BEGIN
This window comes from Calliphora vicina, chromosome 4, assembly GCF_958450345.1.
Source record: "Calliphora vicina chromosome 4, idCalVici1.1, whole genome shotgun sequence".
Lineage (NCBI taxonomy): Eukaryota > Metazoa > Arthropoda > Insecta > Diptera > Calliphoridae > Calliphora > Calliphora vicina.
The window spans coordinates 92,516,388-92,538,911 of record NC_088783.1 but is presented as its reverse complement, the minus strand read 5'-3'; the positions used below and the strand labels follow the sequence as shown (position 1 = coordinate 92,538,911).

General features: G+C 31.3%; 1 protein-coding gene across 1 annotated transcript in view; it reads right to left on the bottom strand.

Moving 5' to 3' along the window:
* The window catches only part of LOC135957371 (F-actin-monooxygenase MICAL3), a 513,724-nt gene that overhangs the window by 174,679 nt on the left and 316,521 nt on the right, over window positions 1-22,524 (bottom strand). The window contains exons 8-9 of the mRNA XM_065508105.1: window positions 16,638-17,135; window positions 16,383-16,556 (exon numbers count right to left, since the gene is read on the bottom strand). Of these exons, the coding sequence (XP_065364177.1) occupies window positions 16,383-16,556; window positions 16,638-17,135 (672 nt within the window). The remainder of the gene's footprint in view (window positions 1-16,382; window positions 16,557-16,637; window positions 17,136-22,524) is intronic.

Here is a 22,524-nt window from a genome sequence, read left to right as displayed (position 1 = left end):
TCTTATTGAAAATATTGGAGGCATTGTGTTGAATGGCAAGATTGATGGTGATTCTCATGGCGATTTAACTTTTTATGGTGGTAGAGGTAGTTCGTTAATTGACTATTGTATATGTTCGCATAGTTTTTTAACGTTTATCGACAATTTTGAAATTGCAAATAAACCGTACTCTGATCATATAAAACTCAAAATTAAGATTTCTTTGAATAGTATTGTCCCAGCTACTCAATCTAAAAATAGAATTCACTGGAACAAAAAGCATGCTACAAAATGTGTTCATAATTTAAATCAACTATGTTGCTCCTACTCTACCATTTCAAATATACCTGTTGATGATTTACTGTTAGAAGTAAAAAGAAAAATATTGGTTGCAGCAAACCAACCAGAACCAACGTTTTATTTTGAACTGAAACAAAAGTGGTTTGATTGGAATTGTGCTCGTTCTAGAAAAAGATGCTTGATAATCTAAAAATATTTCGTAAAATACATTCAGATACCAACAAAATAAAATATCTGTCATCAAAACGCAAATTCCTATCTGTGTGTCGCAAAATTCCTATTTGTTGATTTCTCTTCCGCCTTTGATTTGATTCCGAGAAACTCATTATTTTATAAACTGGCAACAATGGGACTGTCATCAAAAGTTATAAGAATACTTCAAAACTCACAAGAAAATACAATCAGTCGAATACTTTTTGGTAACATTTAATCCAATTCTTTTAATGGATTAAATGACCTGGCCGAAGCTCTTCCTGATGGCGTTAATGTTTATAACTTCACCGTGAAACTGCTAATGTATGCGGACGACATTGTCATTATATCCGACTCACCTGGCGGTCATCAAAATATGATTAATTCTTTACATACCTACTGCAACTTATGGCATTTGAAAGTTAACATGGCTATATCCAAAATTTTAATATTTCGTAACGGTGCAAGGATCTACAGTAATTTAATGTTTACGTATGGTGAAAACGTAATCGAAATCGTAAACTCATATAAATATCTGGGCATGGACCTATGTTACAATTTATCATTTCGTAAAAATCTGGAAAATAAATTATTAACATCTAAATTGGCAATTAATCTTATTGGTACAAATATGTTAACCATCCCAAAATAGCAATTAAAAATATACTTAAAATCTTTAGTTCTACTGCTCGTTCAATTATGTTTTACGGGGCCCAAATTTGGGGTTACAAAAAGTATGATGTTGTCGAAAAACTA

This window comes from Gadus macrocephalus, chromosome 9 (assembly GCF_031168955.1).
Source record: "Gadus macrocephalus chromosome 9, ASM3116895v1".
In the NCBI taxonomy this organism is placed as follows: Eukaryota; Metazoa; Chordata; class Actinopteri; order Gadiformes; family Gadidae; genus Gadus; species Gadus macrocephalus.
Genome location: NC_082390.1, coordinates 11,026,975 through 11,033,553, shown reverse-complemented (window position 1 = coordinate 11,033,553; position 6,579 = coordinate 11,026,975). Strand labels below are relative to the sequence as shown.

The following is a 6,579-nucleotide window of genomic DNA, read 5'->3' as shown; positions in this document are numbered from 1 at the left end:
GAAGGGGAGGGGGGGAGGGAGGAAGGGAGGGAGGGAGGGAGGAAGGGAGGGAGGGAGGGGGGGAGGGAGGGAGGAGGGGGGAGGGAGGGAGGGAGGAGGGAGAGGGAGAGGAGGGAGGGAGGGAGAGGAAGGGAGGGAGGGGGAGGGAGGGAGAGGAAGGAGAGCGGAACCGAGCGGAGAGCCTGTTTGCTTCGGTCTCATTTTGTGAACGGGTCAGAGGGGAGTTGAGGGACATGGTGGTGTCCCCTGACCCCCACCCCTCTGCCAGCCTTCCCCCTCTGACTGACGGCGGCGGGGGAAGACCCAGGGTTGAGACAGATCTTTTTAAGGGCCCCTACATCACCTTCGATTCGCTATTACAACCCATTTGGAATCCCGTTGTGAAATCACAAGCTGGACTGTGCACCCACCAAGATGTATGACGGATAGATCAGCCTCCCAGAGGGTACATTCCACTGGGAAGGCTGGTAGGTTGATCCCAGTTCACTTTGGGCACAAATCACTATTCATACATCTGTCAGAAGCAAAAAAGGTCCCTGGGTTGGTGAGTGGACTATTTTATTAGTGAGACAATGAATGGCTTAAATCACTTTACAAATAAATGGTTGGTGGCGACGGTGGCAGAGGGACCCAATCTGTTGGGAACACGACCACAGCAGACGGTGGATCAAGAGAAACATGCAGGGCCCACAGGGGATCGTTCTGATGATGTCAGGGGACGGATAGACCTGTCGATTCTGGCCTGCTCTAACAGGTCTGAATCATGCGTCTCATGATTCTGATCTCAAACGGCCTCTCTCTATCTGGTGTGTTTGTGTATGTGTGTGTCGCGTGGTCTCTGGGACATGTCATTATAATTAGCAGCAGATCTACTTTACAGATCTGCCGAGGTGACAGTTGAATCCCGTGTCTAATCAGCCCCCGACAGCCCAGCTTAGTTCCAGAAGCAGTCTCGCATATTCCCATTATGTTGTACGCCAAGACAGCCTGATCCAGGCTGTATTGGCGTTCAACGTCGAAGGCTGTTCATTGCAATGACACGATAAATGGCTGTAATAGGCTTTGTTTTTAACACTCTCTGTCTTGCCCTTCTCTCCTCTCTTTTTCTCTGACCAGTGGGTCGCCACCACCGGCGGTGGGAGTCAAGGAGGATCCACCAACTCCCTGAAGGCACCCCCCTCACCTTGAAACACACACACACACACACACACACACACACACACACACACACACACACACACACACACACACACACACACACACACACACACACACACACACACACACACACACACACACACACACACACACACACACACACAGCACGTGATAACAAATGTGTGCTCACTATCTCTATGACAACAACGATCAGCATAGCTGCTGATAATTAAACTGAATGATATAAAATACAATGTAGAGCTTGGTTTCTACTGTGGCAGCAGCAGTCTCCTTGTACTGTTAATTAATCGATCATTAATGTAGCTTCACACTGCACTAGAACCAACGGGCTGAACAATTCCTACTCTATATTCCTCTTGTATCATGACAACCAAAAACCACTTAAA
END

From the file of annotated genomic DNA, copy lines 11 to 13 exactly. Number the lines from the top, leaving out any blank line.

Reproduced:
Source record: "Gadus macrocephalus chromosome 9, ASM3116895v1".
In the NCBI taxonomy this organism is placed as follows: Eukaryota; Metazoa; Chordata; class Actinopteri; order Gadiformes; family Gadidae; genus Gadus; species Gadus macrocephalus.
Genome location: NC_082390.1, coordinates 11,026,975 through 11,033,553, shown reverse-complemented (window position 1 = coordinate 11,033,553; position 6,579 = coordinate 11,026,975). Strand labels below are relative to the sequence as shown.